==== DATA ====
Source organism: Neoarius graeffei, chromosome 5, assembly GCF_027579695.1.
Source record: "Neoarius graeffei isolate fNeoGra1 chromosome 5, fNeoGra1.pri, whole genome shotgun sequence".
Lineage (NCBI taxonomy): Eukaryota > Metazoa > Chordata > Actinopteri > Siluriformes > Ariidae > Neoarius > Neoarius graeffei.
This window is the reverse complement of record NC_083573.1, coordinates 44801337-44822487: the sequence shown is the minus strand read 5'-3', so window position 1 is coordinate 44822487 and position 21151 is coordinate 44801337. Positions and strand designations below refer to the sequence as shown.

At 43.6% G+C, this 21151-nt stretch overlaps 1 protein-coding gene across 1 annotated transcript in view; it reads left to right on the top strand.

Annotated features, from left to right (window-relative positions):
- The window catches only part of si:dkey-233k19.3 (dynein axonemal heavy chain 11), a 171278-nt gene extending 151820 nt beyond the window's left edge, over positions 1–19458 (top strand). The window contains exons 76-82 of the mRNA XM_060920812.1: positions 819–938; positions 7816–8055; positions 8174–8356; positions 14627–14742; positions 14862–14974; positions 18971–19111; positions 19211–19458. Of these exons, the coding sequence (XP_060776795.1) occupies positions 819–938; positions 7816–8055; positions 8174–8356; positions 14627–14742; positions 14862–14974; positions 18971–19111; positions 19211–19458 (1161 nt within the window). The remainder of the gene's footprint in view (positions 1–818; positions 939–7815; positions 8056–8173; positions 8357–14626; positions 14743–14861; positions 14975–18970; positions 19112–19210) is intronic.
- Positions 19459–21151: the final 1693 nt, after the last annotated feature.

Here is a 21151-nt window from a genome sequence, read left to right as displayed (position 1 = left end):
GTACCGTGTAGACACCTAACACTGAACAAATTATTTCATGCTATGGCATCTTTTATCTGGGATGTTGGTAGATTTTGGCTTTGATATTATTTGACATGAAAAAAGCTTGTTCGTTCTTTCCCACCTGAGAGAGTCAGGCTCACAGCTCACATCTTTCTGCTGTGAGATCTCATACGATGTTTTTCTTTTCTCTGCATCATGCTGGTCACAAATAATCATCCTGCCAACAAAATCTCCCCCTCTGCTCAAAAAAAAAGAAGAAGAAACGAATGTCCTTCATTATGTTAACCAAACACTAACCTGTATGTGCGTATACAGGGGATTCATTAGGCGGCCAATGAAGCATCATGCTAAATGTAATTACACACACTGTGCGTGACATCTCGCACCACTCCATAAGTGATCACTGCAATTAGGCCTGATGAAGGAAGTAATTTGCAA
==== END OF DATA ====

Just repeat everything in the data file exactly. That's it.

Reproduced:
Source organism: Neoarius graeffei, chromosome 5, assembly GCF_027579695.1.
Source record: "Neoarius graeffei isolate fNeoGra1 chromosome 5, fNeoGra1.pri, whole genome shotgun sequence".
Lineage (NCBI taxonomy): Eukaryota > Metazoa > Chordata > Actinopteri > Siluriformes > Ariidae > Neoarius > Neoarius graeffei.
This window is the reverse complement of record NC_083573.1, coordinates 44801337-44822487: the sequence shown is the minus strand read 5'-3', so window position 1 is coordinate 44822487 and position 21151 is coordinate 44801337. Positions and strand designations below refer to the sequence as shown.

At 43.6% G+C, this 21151-nt stretch overlaps 1 protein-coding gene across 1 annotated transcript in view; it reads left to right on the top strand.

Annotated features, from left to right (window-relative positions):
- The window catches only part of si:dkey-233k19.3 (dynein axonemal heavy chain 11), a 171278-nt gene extending 151820 nt beyond the window's left edge, over positions 1–19458 (top strand). The window contains exons 76-82 of the mRNA XM_060920812.1: positions 819–938; positions 7816–8055; positions 8174–8356; positions 14627–14742; positions 14862–14974; positions 18971–19111; positions 19211–19458. Of these exons, the coding sequence (XP_060776795.1) occupies positions 819–938; positions 7816–8055; positions 8174–8356; positions 14627–14742; positions 14862–14974; positions 18971–19111; positions 19211–19458 (1161 nt within the window). The remainder of the gene's footprint in view (positions 1–818; positions 939–7815; positions 8056–8173; positions 8357–14626; positions 14743–14861; positions 14975–18970; positions 19112–19210) is intronic.
- Positions 19459–21151: the final 1693 nt, after the last annotated feature.

Here is a 21151-nt window from a genome sequence, read left to right as displayed (position 1 = left end):
GTACCGTGTAGACACCTAACACTGAACAAATTATTTCATGCTATGGCATCTTTTATCTGGGATGTTGGTAGATTTTGGCTTTGATATTATTTGACATGAAAAAAGCTTGTTCGTTCTTTCCCACCTGAGAGAGTCAGGCTCACAGCTCACATCTTTCTGCTGTGAGATCTCATACGATGTTTTTCTTTTCTCTGCATCATGCTGGTCACAAATAATCATCCTGCCAACAAAATCTCCCCCTCTGCTCAAAAAAAAAGAAGAAGAAACGAATGTCCTTCATTATGTTAACCAAACACTAACCTGTATGTGCGTATACAGGGGATTCATTAGGCGGCCAATGAAGCATCATGCTAAATGTAATTACACACACTGTGCGTGACATCTCGCACCACTCCATAAGTGATCACTGCAATTAGGCCTGATGAAGGAAGTAATTTGCAA